How did ‘The Batman’ opening box office compare to previous Caped Crusader movies?

Over the weekend, Matt Reeves’s “The Batman” scored big time in movie theaters with $134 million after making $57 million on Friday (including $21.7 million in preview screenings between Tuesday and Thursday), the largest opening of 2022 so far. The movie was estimated to have made $128.5 million as of Sunday, but once actual box office was counted for Sunday, that number was updated.

That’s pretty decent for the well-received superhero movie, making up 80% of the domestic box office marketplace over the weekend, as well as being the second highest opening for a movie since the pandemic began. It did particularly well in premium formats like IMAX, which made up 30% of that opening weekend.

On the flip side, Reeves’s movie, which introduces Robert Pattinson as the “Dark Knight Detective,” also had the lowest opening for a Batman going back to Christopher Nolan’s “Batman Begins” in 2005, although that movie’s $48.7 opening weekend was better than all but one Batman movie that preceded it … plus it opened on a Wednesday.

In better news, “The Batman” also opened overseas and almost matched its North American premiere with another $120 million in 74 international markets, giving it a worldwide debut of $254 million. So in a single weekend it made roughly 63% of what Warner Bros’ Oscar-nominated hit, “Dune,” did in its entirety. So where does that leave the studios marquee superhero character in comparison to previous installments?

With a reported cost of $200 million, “The Batman” is the third most expensive movie in the entire franchise, following the conclusion of Nolan’s trilogy, “The Dark Knight Rises,” and Zack Snyder’s “Batman v Superman: Dawn of Justice.” Those previous movies both opened with over $160 million and grossed $448 million and $330 million, respectively, at the domestic box office, though the latter wasn’t received quite as well as Reeves’s film. Going by Rotten Tomatoes, “The Batman” achieved a “Certified Fresh” rating of 85% from critics and a 90% score from audiences, as well as an A- from audience-tracking CinemaScore. (All three of Nolan’s “Dark Knight” movies received an A while Snyder’s movie only got a B.)

More good news comes from the fact that there are no new wide releases opening this Friday, March 11. Actually, the only major studio release of any kind until April is the Sandra BullockChanning Tatum action-comedy “The Lost City” on March 25. This limited competition means that “The Batman” could still make $300 million domestically, especially since it’s been received better than “Batman v Superman” and thus could benefit from word of mouth and repeat viewings.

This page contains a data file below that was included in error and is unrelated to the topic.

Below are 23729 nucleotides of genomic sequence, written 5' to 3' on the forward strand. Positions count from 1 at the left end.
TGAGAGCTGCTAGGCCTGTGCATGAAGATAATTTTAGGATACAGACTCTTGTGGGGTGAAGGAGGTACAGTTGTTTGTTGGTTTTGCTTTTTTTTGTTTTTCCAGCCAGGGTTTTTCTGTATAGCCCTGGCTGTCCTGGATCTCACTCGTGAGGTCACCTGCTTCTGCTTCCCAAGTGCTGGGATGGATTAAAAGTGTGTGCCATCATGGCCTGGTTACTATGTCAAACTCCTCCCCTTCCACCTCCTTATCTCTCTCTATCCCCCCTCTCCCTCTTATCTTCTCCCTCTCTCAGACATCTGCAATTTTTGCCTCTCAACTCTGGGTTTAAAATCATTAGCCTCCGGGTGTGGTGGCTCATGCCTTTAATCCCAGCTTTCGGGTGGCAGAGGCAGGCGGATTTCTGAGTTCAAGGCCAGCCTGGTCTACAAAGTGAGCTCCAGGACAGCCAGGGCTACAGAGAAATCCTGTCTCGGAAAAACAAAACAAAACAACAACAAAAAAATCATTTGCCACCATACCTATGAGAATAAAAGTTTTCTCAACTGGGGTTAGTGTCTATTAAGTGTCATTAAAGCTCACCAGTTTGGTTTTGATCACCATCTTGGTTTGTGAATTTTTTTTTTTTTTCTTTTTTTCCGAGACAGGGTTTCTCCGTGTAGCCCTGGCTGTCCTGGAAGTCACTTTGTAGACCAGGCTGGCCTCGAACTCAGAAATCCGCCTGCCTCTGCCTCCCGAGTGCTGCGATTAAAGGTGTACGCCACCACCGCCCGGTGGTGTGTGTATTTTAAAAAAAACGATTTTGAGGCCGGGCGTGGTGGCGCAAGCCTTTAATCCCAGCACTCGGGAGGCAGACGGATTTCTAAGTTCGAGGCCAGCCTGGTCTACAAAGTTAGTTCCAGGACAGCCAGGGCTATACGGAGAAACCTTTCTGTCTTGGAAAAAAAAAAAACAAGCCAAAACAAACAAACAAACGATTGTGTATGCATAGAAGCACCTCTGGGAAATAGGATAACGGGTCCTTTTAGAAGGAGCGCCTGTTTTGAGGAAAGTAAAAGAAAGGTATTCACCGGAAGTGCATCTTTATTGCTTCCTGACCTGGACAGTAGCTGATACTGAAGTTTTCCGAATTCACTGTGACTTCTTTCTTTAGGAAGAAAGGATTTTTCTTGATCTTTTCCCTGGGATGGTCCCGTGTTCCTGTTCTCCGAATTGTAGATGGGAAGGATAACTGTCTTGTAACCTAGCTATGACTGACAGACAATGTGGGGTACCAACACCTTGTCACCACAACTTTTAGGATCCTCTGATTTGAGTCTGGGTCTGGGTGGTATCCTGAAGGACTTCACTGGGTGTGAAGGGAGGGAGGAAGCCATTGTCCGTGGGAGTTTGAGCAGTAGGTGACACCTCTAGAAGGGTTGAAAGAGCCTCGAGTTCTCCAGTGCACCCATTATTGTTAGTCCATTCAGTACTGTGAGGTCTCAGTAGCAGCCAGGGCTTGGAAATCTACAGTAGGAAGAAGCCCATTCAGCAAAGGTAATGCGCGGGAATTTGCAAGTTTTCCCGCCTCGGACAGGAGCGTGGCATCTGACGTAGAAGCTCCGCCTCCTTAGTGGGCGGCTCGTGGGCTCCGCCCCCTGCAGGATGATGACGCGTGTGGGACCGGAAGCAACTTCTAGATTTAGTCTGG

Batman has always been a popular movie character going back to Tim Burton’s 1989 “Batman,” which is thought to have paved the way for the modern-day superhero movie, along with the late Richard Donner’s “Superman” from 1978. Burton’s “Batman” grossed $251 million domestically, a little more than twice “The Batman’s” opening, but adjusted for inflation, that would be more in the range of $576 million today.

Listen, it’s always going to be tough for a darker and more violent film like “The Batman” to do the kind of numbers that the more family-friendly Marvel movies typically make, but Warner and DC Entertainment are gonna give it a go in 2022 with three more high-profile releases that were previewed in a sizzle reel before some screenings of “The Batman.” “Black Adam” may be a new character to non-comics readers, but it stars A-lister Dwayne Johnson as Shazam’s long-time nemesis. Ezra Miller’s “The Flash” has already made appearances, both in the “Justice League” movie and TV’s “Arrow.” And “Aquaman and the Lost Kingdom” brings back Jason Momoa as that popular character, whose previous movie made $335 million domestically in late 2018.

In other words, it’s going to be a great year for superhero movies, if you’re into that sort of thing.

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